On December 20, 2016 EPA announced the removal of 72 inert ingredients from its list of chemicals approved for use in pesticide products. The use of these substances in the future will require that they go through the Agency’s formal inert ingredient re-approval mechanism, a burdensome process that will require the submission of an extensive amount of data developed through very costly and time consuming testing required to demonstrate the safety of the chemical in question. The type of data needed to evaluate a new inert ingredient includes studies to evaluate potential carcinogenicity, adverse reproductive effects, developmental toxicity, genotoxicity as well as environmental effects associated with any chemical substance that is persistent or bioaccumulative.
Some of the 72 inert ingredients are a subset of a larger list of 371 inert ingredients that were the subject of two petitions submitted to EPA in 2006 identifying these substances as hazardous and requesting that the Agency issue a rule requiring that the identities of these inert ingredients appear on the labels of pesticide products containing any of these chemicals in their formulations.
In its initial response to the petitions, EPA proposed an Advanced Notice of Proposed Rulemaking (ANPRM) published in the December 23, 2009 Federal Register. The ANPRM solicited comment on a range of issues including the question of whether a rulemaking should be limited to mandatory disclosure of potentially hazardous ingredients or broadened in scope to require disclosure of most or all inert ingredient identities, regardless of hazard. The ANPRM also sought feedback on other questions such as how disclosure would impact CBI protections for inert ingredients under Section 10 of FIFRA. Subsequently, in a May 22, 2014 letter to the petitioners, EPA announced its decision to abandon pursuit of a rulemaking aimed at mandatory disclosure of inert ingredients. The Agency cited the many complexities surrounding the issue of inert ingredient disclosure as well as the significant staff time and resources involved in the rulemaking process. Instead, EPA set forth a series of alternative actions under consideration that it believed would reduce the presence of hazardous inert ingredients in specific pesticide products. Among these was a proposal to remove from the approved list of inert ingredients those that are no longer being used in pesticide products.
The 72 inert ingredients recently delisted by EPA were originally the subject of a Notice published in the October 22, 2014 Federal Register in which the Agency proposed to revoke their approved status. In the Notice, EPA explained that the list of 72 inert ingredients was generated by an Agency evaluation of pesticide product compositional information to determine which of those 371 chemical substances referenced in the 2006 petitions and listed as inert ingredients on the EPA-approved list are in use or not in use in currently registered pesticide formulations. The Agency noted that its proposed action would fulfill one of its commitments as described in the May 22, 2014 amended response to the petitioners.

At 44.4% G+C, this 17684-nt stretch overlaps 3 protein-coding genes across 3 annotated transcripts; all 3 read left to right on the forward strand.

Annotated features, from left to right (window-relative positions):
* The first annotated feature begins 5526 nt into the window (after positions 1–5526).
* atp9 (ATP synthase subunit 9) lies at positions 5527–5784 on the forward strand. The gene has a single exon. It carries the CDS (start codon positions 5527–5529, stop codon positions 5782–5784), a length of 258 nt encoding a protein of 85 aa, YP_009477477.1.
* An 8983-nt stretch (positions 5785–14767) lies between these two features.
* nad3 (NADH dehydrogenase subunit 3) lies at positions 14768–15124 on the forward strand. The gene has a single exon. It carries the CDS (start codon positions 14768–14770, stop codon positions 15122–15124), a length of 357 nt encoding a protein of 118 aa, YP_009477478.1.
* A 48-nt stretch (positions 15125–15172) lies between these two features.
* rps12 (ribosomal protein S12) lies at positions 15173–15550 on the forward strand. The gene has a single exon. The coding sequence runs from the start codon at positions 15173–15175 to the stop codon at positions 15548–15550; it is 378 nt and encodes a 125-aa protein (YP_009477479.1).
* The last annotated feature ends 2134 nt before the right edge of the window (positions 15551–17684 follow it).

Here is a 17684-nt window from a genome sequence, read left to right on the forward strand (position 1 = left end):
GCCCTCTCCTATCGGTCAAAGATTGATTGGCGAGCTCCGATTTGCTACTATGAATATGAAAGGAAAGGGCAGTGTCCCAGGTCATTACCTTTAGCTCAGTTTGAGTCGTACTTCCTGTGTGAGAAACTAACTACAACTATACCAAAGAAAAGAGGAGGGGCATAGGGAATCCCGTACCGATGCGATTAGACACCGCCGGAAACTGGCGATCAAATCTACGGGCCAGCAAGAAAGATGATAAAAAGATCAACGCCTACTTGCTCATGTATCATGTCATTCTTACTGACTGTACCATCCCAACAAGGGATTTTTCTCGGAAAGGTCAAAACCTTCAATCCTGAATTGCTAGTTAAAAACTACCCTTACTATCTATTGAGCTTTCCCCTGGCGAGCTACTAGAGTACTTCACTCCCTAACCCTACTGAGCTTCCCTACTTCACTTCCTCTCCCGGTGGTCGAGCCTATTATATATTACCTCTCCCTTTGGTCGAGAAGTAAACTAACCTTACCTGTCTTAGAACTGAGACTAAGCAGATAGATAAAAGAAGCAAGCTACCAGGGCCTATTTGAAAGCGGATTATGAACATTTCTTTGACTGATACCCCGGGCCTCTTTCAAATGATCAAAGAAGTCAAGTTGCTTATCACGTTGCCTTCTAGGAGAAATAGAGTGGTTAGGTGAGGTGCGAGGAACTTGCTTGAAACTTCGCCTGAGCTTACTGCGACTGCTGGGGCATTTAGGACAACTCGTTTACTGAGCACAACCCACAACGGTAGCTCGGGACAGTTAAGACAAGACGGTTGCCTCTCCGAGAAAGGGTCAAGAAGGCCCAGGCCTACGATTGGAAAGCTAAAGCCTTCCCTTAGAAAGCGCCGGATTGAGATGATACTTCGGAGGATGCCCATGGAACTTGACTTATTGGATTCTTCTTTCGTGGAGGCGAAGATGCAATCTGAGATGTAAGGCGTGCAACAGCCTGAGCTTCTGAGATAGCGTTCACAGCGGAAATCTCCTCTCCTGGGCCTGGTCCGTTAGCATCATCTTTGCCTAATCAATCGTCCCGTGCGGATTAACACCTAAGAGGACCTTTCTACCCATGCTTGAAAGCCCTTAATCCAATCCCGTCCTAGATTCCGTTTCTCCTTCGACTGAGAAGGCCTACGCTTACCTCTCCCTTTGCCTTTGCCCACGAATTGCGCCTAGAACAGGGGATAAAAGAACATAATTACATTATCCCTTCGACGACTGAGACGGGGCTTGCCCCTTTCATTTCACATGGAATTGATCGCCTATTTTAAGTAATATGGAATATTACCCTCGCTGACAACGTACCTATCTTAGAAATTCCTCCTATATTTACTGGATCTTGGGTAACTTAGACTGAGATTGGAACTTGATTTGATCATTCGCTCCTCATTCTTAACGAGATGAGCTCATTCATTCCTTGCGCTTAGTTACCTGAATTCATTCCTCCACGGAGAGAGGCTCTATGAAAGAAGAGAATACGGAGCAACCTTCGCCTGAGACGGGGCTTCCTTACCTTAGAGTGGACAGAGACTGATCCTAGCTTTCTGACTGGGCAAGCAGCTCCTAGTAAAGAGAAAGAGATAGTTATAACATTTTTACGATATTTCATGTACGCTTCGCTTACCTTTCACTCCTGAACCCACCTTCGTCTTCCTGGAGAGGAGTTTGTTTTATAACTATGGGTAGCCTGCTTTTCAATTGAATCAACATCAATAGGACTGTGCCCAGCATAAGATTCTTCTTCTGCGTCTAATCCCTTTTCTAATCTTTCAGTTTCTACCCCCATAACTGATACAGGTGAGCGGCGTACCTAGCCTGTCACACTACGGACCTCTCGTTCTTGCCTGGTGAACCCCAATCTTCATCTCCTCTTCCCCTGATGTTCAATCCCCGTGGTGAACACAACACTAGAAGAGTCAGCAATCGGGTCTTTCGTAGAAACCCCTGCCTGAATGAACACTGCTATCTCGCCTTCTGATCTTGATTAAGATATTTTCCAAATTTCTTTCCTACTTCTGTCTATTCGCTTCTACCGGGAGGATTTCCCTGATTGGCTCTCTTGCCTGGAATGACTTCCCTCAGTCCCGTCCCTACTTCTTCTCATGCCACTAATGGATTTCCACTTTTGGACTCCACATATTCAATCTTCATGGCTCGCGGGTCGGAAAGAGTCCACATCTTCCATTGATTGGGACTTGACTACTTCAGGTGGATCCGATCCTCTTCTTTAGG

On January 20, 2015, CPDA submitted comments to EPA on the delisting proposal, emphasizing that such action is not in accordance with EPA’s clear obligation under FIFRA to make risk-based decisions about registered pesticides (including their inert ingredients) and not hazard-based decisions based on their appearance on non-FIFRA related lists of hazardous substances. Moreover, CPDA emphasized that removal of these inerts would subsequently require an expensive and time-consuming data generation and reapplication process in order to use them again. CPDA also pointed out that it was not clear from the proposal whether EPA was focusing only on non-food use inerts, and that this delisting could inadvertently adversely affect tank-mix adjuvants that are used on food crops. The ingredients in tank-mix adjuvants that are applied to food crops with pesticides must have a tolerance or exemption from a tolerance. EPA’s review of pesticide formulations to determine whether an inert is currently being used would not have identified those approved inerts that are used in adjuvants applied with pesticides. CPDA therefore asked EPA to confirm that food-use inerts are not part of this delisting, since they may be currently used in tank-mix adjuvants. In addition, CPDA noted that one or more of these 72 inerts may be present in approved inerts as low concentrations of residual impurities such as unreacted monomers. These impurities do not contribute to the function of the inert ingredient, but due to various regulatory list triggers, they may appear in product safety data sheets. CPDA therefore requested that EPA confirm that these residual impurities are not covered by the proposed action.
In the aftermath of EPA’s recent decision to remove the 72 chemical substances from the list of approved inerts, CPDA is seeking a better understanding of what factors prompted the Agency to finalize its proposal at this particular time. CPDA will also engage with the Agency on appropriate next steps our member companies should take in response to this development. In so doing, CPDA welcomes input from its member companies on devising a strategy in response to the Agency’s recent and unexpected decision to delist these products.
The list of the 72 inert ingredients may be accessed by clicking here.